After what seems like decades of push from think-tanks and citizens alike, radical marijuana legislation reform in the United States is finally happening. Back in December, the House passed a historic bill to decriminalize the psychoactive plant, and the Democratic party has promised to continue to push for full decriminalization. The most recent to join the list of states to legalize the plant is Virginia, where lawmakers passed legislation Friday (January 5) that would allow adult recreational use, with retail sales starting a few years down the road. 

Both chambers of the Virginia General Assembly agreed to pass the complicated legislation, which has been a priority for Democrats who control the state's government. If signed into law by Gov. Ralph Northam, Virginia would join 15 other states and neighboring D.C. in legalizing small amounts of cannabis for adult recreational use.

The House of Delegates passed House Bill 2312 on Friday with a 55 to 52 vote. The bill plans to remove penalties for marijuana possession for anyone 21 or older and also modifies several other criminal penalties related to the plant. According to the Virginia House, the bill will provide for an automatic expungement process for those convicted of specific marijuana-related crimes.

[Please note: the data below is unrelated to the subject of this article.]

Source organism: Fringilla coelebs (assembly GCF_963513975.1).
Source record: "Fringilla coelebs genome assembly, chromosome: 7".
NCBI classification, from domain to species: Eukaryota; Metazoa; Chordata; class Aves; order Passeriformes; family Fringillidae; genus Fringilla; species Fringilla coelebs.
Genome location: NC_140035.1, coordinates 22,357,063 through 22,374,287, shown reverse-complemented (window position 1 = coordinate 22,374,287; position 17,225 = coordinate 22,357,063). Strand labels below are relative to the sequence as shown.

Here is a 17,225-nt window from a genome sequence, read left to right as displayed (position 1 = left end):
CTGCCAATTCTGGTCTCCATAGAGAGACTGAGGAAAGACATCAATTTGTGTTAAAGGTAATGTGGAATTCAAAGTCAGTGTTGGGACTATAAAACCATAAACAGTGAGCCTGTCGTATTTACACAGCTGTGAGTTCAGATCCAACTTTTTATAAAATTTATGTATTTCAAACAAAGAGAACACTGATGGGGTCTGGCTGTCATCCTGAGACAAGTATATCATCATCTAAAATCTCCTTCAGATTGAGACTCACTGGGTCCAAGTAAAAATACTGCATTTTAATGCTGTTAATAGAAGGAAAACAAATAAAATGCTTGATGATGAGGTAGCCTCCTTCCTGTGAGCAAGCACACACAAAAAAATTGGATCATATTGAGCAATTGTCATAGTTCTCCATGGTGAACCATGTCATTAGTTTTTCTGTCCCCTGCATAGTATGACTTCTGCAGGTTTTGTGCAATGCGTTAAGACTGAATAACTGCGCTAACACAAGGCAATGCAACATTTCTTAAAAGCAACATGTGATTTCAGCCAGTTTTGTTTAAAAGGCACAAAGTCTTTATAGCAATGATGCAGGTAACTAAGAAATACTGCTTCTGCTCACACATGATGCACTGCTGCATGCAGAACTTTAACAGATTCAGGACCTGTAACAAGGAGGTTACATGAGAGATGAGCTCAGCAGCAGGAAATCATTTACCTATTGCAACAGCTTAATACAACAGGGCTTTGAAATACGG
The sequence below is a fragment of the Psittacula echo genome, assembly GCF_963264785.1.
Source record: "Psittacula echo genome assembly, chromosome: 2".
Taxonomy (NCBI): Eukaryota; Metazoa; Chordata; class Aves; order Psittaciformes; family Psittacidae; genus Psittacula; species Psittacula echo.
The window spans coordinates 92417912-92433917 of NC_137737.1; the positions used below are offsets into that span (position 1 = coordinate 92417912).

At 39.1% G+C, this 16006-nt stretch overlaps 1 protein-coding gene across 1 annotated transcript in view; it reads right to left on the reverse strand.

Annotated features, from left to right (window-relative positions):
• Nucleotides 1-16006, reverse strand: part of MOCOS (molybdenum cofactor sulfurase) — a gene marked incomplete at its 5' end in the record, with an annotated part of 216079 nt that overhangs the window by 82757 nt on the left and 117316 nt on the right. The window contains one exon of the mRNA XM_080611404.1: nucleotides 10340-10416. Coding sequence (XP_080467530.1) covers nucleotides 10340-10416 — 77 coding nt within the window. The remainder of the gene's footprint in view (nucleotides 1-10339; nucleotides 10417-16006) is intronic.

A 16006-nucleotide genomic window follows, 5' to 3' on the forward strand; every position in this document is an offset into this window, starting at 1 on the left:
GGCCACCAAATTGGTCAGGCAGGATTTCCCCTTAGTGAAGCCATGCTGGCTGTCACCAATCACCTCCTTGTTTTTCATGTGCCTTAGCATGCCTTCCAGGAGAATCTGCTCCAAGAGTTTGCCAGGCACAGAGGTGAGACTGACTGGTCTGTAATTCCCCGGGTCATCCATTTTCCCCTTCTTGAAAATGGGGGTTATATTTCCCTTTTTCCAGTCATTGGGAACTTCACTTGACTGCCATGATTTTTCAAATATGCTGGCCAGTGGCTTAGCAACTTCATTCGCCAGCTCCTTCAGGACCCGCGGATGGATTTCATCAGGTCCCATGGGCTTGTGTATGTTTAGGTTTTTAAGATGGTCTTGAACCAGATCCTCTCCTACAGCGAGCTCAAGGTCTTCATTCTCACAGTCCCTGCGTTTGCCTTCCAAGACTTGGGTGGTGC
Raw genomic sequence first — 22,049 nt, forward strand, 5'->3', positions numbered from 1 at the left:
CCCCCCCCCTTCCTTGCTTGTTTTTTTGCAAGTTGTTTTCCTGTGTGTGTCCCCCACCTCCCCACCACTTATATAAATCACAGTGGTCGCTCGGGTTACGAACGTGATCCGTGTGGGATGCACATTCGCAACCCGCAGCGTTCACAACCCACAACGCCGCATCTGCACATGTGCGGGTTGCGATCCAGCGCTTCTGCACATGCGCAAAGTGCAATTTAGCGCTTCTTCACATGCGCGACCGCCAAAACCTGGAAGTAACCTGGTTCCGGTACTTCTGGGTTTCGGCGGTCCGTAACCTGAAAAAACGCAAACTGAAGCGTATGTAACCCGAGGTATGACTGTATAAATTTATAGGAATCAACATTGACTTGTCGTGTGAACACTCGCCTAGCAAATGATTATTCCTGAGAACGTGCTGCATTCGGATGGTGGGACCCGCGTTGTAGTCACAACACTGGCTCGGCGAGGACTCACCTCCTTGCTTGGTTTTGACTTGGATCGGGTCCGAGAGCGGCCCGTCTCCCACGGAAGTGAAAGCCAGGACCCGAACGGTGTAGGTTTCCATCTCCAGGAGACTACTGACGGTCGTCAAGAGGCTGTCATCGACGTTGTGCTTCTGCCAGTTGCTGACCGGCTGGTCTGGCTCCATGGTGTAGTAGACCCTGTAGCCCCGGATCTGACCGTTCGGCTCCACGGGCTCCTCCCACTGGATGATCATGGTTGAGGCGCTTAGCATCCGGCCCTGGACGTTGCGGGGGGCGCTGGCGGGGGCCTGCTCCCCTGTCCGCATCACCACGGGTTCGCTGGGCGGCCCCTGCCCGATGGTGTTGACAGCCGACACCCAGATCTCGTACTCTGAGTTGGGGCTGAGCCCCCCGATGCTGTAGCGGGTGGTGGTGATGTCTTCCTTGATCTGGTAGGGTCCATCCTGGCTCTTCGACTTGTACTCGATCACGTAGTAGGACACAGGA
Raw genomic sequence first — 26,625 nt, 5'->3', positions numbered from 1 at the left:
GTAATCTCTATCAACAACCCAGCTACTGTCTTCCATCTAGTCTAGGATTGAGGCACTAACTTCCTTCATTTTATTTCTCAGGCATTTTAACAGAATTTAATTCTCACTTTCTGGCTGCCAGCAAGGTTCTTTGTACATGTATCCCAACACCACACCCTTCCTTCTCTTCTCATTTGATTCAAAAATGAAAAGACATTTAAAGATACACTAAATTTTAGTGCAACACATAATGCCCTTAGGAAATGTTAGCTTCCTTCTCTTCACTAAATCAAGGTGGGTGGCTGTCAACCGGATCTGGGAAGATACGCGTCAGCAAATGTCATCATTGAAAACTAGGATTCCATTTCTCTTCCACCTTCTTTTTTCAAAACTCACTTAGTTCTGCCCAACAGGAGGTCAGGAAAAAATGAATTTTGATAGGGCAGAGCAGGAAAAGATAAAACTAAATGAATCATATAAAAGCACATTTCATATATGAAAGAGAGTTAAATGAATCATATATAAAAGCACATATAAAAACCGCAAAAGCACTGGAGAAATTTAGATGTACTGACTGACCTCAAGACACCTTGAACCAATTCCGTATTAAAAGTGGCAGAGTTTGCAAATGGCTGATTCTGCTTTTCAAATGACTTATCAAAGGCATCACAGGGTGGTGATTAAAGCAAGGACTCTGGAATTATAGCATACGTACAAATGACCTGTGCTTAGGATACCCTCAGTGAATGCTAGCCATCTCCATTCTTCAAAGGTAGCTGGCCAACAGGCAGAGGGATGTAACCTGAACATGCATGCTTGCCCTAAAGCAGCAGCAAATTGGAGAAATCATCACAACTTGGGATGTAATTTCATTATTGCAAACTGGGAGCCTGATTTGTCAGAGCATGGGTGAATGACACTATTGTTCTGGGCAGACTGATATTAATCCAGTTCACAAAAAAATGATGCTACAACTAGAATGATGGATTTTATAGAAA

The bill will also establish a regulatory plan for marijuana cultivation, manufacturing, and testing facilities as well as establishing the Virginia Alcoholic Beverage and Cannabis Control Authority. The bill has a delayed effective date of January 1, 2023 with provisions for the Authority's Board of Directors to make regulations for the implementation and expungement process to begin.  

While weed is not yet legal in the state, it is a huge step forward in the right direction of marijuana reform.